"At that level, to be successful, you really have to take advantage of the little things," Hastings added. "They can help make the difference. That's why [the off-table analysis Townsend has been doing] is so important."

Where do we draw the line here however? A player in any sport looking to face a strong opponent would be heavily criticized if he did no due diligence. It is expected that every player do his best to look into other players. Using their own tools, insight and information to guide them.

In his response to the poker communities "pitchforks and torches calling for the hangings of the two Brians." Wise of ESPN assures us that "I spoke to Townsend and he informed me all of his actions were within the rules of FTP, mentioning his use of the presently sanctioned Hold'Em Manager."

After making this statement in this 2nd article, it seems as though Wise begins to set off smoke bombs, while walking through the house of mirrors.. Just like magic, the article changes, and the UIGEA becomes the topic.. Banks, and Customer service were mentioned, the legalities of poker in the United States and whether or not banks are enforcers...

He mentions diligently that Full Tilt Poker is a major supporter of the Poker Players Alliance, and he points out that ... "like the banks, the players aren't in the business of enforcement."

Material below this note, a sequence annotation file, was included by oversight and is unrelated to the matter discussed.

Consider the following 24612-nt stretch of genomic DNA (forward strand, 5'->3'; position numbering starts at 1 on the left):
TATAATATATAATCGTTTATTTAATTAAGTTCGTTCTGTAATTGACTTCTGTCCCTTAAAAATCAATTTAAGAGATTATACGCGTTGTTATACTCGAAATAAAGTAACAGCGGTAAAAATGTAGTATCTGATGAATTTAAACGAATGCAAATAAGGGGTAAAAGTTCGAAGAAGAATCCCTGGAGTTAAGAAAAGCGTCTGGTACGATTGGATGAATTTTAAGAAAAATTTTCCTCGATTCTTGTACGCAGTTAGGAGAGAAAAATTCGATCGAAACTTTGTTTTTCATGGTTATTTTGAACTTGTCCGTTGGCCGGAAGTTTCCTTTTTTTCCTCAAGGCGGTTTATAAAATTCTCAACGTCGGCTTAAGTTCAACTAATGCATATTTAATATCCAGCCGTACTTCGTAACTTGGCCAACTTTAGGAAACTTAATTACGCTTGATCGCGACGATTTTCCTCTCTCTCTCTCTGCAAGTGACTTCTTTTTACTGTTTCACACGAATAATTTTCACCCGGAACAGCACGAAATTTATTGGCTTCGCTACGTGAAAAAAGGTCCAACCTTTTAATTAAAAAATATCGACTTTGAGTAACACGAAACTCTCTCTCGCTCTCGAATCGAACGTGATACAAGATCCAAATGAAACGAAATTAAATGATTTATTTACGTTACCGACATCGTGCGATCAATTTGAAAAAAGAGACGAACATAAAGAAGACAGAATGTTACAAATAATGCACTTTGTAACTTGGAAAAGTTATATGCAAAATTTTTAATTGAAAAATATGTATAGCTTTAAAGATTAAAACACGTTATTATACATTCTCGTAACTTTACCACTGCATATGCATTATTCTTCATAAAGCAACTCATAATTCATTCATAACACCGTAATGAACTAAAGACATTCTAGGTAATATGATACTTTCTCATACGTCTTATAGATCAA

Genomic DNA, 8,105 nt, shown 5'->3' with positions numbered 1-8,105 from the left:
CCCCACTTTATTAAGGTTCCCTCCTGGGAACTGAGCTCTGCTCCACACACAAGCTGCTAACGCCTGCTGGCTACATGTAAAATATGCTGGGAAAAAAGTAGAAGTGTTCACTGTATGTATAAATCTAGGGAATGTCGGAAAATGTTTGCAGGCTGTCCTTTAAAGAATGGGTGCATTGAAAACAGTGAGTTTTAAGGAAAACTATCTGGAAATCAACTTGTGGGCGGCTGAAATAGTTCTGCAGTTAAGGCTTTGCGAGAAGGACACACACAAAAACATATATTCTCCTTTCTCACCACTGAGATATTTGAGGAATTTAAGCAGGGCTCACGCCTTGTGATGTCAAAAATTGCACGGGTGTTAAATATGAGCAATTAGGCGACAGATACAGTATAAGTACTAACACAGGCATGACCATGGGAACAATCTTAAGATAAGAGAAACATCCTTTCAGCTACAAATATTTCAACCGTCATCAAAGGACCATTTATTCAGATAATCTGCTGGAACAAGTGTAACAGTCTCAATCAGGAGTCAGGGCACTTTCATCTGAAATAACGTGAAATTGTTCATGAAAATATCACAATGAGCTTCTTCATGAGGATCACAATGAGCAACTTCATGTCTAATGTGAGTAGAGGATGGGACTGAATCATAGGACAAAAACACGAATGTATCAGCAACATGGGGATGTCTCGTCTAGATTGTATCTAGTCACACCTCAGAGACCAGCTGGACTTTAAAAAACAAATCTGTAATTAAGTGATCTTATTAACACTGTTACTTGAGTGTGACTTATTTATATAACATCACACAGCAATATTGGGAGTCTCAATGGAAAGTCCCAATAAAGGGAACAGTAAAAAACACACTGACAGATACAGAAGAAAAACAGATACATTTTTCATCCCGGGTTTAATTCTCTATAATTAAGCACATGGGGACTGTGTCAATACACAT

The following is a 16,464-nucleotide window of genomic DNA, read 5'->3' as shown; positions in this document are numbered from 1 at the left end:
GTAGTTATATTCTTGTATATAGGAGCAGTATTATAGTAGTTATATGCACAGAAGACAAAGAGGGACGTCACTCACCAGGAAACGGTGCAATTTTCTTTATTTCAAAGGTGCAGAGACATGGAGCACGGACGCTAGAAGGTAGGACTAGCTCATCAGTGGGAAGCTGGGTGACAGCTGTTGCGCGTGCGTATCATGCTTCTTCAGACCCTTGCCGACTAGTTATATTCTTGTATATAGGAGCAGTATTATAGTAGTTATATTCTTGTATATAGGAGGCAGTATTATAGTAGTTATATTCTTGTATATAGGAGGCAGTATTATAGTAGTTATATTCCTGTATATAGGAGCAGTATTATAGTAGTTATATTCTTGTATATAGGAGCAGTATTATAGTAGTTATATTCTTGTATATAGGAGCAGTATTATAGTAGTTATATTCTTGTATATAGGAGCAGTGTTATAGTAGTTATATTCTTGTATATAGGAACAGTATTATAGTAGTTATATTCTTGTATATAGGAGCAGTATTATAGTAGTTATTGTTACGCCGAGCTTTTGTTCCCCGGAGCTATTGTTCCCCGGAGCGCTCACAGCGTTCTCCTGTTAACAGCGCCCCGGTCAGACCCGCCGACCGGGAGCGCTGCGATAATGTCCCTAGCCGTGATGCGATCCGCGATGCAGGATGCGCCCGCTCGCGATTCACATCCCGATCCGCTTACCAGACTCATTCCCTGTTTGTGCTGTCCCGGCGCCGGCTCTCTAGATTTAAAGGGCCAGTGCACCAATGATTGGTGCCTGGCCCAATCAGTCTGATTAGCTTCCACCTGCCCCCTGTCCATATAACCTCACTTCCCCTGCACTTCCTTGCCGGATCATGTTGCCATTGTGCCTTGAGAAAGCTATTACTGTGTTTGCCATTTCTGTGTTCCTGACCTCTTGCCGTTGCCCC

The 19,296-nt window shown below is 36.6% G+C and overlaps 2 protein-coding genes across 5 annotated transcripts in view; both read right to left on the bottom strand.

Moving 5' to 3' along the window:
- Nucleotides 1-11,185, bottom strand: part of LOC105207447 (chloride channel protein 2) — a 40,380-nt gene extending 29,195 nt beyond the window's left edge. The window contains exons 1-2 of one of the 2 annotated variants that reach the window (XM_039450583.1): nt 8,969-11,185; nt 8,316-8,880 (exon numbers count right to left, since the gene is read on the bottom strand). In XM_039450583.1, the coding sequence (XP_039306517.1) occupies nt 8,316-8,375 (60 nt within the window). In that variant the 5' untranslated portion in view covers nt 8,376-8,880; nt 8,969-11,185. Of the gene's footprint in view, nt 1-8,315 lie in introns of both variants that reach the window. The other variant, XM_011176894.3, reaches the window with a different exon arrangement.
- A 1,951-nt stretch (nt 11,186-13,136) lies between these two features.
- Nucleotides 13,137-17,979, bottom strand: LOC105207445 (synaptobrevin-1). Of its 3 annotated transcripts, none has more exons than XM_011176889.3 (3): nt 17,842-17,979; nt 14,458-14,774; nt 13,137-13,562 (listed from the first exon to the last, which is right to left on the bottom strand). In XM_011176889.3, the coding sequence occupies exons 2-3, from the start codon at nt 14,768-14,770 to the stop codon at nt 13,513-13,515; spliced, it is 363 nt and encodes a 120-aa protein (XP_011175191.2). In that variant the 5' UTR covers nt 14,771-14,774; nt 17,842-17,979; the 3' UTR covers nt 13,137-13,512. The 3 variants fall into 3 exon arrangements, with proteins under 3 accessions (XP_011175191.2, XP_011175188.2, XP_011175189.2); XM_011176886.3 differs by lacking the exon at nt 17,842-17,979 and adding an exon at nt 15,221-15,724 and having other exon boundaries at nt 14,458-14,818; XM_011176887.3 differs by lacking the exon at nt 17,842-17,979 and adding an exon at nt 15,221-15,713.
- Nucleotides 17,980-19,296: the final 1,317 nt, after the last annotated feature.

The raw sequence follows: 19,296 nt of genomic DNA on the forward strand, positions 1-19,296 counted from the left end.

In his final paragraph, Mr. Wise felt the need to point out that he is not saying cheating is ok..

In a perfect world, we'd recognize the realities of what the advances in person-to-person communications mean to the online game and change the rules accordingly. That's not going to happen though. Admitting reality might scare the fish away. You can't touch the bottom line.

For those online poker fans that weren't following this story, we bring you a paraphrased recap from

Brian Hastings make's $3,234,543.20 in just under 5 hours. Which works out to $646,908.64 / hour and $1,261 per hand over 2565 hands. Isildur1 would be on major tilt, while at the same time running bad.

In that article the author speculates that perhaps the reason Hastings dropped his backers just prior to this match is because he was stacked in part by the other 2 of the Musketeers, Brian Townsend and Cole South.

Mr. Hastings defends his teammates on his blog in the following quote: